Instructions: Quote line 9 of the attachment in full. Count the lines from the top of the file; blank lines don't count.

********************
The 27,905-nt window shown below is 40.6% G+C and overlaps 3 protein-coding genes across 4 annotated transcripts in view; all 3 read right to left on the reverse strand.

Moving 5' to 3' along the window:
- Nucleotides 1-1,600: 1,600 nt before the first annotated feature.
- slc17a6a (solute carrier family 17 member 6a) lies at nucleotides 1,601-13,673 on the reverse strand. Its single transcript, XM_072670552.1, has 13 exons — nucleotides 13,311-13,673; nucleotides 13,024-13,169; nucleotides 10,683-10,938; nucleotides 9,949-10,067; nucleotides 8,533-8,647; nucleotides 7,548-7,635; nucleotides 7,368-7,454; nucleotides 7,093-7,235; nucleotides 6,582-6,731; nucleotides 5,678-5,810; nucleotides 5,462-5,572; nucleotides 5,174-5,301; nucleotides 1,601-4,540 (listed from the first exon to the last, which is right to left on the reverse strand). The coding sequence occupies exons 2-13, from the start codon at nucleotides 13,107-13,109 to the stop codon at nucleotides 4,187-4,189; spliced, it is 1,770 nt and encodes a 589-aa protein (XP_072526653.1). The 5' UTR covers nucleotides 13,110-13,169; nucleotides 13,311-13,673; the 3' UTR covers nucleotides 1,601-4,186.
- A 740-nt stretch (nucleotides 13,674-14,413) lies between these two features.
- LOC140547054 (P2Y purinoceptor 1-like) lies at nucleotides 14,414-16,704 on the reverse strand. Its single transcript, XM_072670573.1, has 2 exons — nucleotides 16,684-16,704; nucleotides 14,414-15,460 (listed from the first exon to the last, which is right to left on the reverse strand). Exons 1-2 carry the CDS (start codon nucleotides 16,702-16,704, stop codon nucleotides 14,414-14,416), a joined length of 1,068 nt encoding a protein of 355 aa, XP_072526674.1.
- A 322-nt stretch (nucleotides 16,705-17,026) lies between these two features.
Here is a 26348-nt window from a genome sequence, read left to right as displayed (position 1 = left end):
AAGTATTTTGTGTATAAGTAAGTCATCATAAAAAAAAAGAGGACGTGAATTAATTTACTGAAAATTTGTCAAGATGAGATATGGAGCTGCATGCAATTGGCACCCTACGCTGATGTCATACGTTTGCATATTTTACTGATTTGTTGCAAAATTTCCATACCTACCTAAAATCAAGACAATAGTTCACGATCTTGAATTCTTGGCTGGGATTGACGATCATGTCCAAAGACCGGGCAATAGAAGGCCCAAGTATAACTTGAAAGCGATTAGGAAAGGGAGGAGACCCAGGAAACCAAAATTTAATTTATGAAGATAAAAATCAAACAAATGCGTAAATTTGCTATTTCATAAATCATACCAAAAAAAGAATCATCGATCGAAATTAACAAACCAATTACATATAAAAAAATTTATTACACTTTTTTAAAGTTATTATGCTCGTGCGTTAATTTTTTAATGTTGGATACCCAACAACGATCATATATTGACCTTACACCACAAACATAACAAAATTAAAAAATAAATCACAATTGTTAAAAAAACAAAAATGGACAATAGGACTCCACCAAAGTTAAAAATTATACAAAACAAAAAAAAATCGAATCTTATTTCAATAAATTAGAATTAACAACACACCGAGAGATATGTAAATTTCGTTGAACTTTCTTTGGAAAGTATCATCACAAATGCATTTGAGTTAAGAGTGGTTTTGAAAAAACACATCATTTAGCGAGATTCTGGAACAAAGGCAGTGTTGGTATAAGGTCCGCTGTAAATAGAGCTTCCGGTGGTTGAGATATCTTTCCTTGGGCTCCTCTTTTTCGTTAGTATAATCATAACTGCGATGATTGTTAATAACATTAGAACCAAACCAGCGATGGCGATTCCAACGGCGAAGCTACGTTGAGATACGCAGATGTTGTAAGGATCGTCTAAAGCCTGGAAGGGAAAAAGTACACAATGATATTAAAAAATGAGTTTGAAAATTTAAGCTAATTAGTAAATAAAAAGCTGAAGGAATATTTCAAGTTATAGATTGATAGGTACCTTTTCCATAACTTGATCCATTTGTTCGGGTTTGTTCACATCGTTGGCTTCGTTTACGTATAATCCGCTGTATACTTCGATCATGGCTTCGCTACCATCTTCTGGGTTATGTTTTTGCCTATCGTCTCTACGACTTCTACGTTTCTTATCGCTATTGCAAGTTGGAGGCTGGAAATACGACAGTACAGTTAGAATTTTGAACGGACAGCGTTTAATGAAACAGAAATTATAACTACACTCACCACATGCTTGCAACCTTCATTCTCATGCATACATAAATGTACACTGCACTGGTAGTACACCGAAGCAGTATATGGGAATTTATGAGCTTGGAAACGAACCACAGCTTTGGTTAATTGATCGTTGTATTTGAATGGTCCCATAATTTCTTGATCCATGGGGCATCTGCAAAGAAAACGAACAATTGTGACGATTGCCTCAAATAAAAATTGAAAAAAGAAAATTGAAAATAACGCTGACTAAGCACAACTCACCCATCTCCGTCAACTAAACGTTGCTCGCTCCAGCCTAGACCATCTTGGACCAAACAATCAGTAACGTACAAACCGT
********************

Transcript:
AAGTATTTTGTGTATAAGTAAGTCATCATAAAAAAAAAGAGGACGTGAATTAATTTACTGAAAATTTGTCAAGATGAGATATGGAGCTGCATGCAATTGGCACCCTACGCTGATGTCATACGTTTGCATATTTTACTGATTTGTTGCAAAATTTCCATACCTACCTAAAATCAAGACAATAGTTCACGATCTTGAATTCTTGGCTGGGATTGACGATCATGTCCAAAGACCGGGCAATAGAAGGCCCAAGTATAACTTGAAAGCGATTAGGAAAGGGAGGAGACCCAGGAAACCAAAATTTAATTTATGAAGATAAAAATCAAACAAATGCGTAAATTTGCTATTTCATAAATCATACCAAAAAAAGAATCATCGATCGAAATTAACAAACCAATTACATATAAAAAAATTTATTACACTTTTTTAAAGTTATTATGCTCGTGCGTTAATTTTTTAATGTTGGATACCCAACAACGATCATATATTGACCTTACACCACAAACATAACAAAATTAAAAAATAAATCACAATTGTTAAAAAAACAAAAATGGACAATAGGACTCCACCAAAGTTAAAAATTATACAAAACAAAAAAAAATCGAATCTTATTTCAATAAATTAGAATTAACAACACACCGAGAGATATGTAAATTTCGTTGAACTTTCTTTGGAAAGTATCATCACAAATGCATTTGAGTTAAGAGTGGTTTTGAAAAAACACATCATTTAGCGAGATTCTGGAACAAAGGCAGTGTTGGTATAAGGTCCGCTGTAAATAGAGCTTCCGGTGGTTGAGATATCTTTCCTTGGGCTCCTCTTTTTCGTTAGTATAATCATAACTGCGATGATTGTTAATAACATTAGAACCAAACCAGCGATGGCGATTCCAACGGCGAAGCTACGTTGAGATACGCAGATGTTGTAAGGATCGTCTAAAGCCTGGAAGGGAAAAAGTACACAATGATATTAAAAAATGAGTTTGAAAATTTAAGCTAATTAGTAAATAAAAAGCTGAAGGAATATTTCAAGTTATAGATTGATAGGTACCTTTTCCATAACTTGATCCATTTGTTCGGGTTTGTTCACATCGTTGGCTTCGTTTACGTATAATCCGCTGTATACTTCGATCATGGCTTCGCTACCATCTTCTGGGTTATGTTTTTGCCTATCGTCTCTACGACTTCTACGTTTCTTATCGCTATTGCAAGTTGGAGGCTGGAAATACGACAGTACAGTTAGAATTTTGAACGGACAGCGTTTAATGAAACAGAAATTATAACTACACTCACCACATGCTTGCAACCTTCATTCTCATGCATACATAAATGTACACTGCACTGGTAGTACACCGAAGCAGTATATGGGAATTTATGAGCTTGGAAACGAACCACAGCTTTGGTTAATTGATCGTTGTATTTGAATGGTCCCATAATTTCTTGATCCATGGGGCATCTGCAAAGAAAACGAACAATTGTGACGATTGCCTCAAATAAAAATTGAAAAAAGAAAATTGAAAATAACGCTGACTAAGCACAACTCACCCATCTCCGTCAACTAAACGTTGCTCGCTCCAGCCTAGACCATCTTGGACCAAACAATCAGTAACGTACAAACCGT